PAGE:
Courtesy: Time Life/StarVista/Warner Home Video
Television today is a pale shadow of what it once was. It used to have so much heart and substance. But somewhere along the way, something changed. Both the heart and substance were thrown out the window in favor of programming overly laden with sex and violence. Thankfully StarVista, Time Life and Warner Home Video have officially released another nugget of television’s past in the form of Mama’s Family Season 1 that reminds audiences of what once made television great. The first season of this spinoff from The Carol Burnett Show is front loaded with so many laughs that even audiences not familiar with the iconic comedy will agree it’s a welcome re-issue. It also boasts some wonderful acting on the part of star Vicky Lawrence and her co-stars. On a more extrinsic level, audiences will appreciate Season One’s packaging. The packaging for the discs is right along the lines of most other companies. All things considered, Mama’s Family Season One proves in its new re-issue to be just as fun as it has ever been. It is a highly recommended piece for anyone looking for a change of pace from what TV studios offer today.
The debut season of Mama’s Family is the funniest of the show’s six total seasons. It offered some of the greatest writing of any sitcom of the twentieth century. It was completely unlike anything else on the air at the time. It took the classic nuclear family setup from older family based sitcoms and completely turned it on its ear. Even more interesting, it did so without being too racy or edgy. By comparison to today’s programming, that speaks volumes for this sitcom. Mama’s Family walked a very fine line even during the 80s. But it never crossed that line. It’s just part of the writing that made (and still makes) it such a cult hit. Season One also offered its share of pure laughs. A prime example of that lies in an episode that sees Thelma and company make an appearance on the hit game show, Family Feud. Then host Richard Dawson was even on hand for the laugh riot episode. This was such a funny episode in that it took that dysfunctional family element and took it outside the walls of Thelma’s house into a wholly new environment. The result is one of the funniest episodes of Season One and of the entire series.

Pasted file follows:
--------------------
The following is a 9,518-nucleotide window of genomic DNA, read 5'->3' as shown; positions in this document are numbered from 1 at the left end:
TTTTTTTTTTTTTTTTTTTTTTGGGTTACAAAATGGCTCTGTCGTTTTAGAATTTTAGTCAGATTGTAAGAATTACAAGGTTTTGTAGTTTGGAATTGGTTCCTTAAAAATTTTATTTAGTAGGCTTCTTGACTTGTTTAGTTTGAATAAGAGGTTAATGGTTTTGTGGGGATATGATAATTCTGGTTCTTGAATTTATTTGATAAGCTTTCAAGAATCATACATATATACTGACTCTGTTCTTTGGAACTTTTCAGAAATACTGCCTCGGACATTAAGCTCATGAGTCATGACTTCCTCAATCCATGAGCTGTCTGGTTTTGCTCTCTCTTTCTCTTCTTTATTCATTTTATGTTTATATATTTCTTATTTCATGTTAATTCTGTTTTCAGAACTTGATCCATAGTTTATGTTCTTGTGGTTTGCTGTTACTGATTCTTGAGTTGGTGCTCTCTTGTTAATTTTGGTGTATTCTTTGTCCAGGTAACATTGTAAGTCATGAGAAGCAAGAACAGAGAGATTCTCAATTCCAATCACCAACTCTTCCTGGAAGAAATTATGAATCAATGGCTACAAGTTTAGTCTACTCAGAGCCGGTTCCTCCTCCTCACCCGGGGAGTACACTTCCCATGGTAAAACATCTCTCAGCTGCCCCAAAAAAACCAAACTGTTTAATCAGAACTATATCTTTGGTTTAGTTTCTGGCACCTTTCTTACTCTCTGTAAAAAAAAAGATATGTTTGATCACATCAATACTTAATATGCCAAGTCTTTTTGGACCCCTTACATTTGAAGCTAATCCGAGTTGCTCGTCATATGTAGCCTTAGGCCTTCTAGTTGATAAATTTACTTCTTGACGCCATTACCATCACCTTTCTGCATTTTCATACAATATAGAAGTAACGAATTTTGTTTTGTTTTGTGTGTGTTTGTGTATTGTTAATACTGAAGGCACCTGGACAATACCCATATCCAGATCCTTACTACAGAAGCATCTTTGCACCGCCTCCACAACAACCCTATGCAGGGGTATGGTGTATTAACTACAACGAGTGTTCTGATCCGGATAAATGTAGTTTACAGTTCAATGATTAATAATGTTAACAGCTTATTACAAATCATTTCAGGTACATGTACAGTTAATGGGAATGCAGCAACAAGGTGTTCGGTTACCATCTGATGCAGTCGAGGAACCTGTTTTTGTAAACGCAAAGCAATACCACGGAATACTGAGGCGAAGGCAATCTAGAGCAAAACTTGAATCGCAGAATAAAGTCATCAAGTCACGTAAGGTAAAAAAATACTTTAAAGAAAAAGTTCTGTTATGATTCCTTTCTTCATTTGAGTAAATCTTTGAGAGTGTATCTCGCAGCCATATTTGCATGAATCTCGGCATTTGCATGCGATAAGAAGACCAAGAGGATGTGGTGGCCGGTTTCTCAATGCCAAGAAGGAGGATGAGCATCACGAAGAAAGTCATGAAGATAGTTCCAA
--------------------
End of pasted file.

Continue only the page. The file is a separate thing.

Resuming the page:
The writing behind Mama’s Family made this sitcom unlike anything else on television at the time. It continues to do so today. But what is good writing without a cast to bring the scripts to life? Luckily, the cast that made “The Family” a hit on The Carol Burnett Show were also the cast here in Season One of Mama’s Family. It would have been so easy to replace any of the core cast with new actors for the series. Luckily that didn’t happen. In turn, the chemistry developed among the original cast members was allowed to develop here. It was obvious just how much chemistry the cast had, too. This is especially the case between Burnett and Lawrence. Audiences will be laughing nonstop as they watch the pair argue so convincingly as if they really were mother and daughter. The episode, “Cellmates” is proof of that. When the pair end up in jail together, it leads to one of the funniest moments between the pair in Season One. The occasional appearances of Betty White and Rue McClanahan as Fran and Ellen added their own extra comic element, too. Ironically enough, the pair would go on to star together in The Golden Girls only a couple years later. That aside, the acting of both women and the rest of the show’s cast in Season One proves to be one more reason that any true fan of comedy should watch at least this season.
Writing and acting are obviously the most important part of any television program’s success. Both elements have made Mama’s Family a huge success even roughly three decades after it first premiered. There is one more piece of the puzzle to examine in what makes the newly re-issued first season of Mama’s Family a success. That piece to the puzzle is its packaging. Season One’s packaging follows the standard used so commonly today for multi-disc box sets. Two of the set’s three discs are placed on either side of a plastic “insert” while the third is placed in its own spot on the back side of the case. This standard packaging format helps to protect the integrity of the discs. It also is more ergonomic. Packaging usually doesn’t get much credit for DVD and blu-ray sets. But it really is an important part of any release’s full presentation. And in this case, it’s the icing on the cake of a much welcomed and needed blast from the past that is available now on DVD. It can be ordered along with the larger complete set online at http://timelife.com/products/mama-s-family-the-complete-series.
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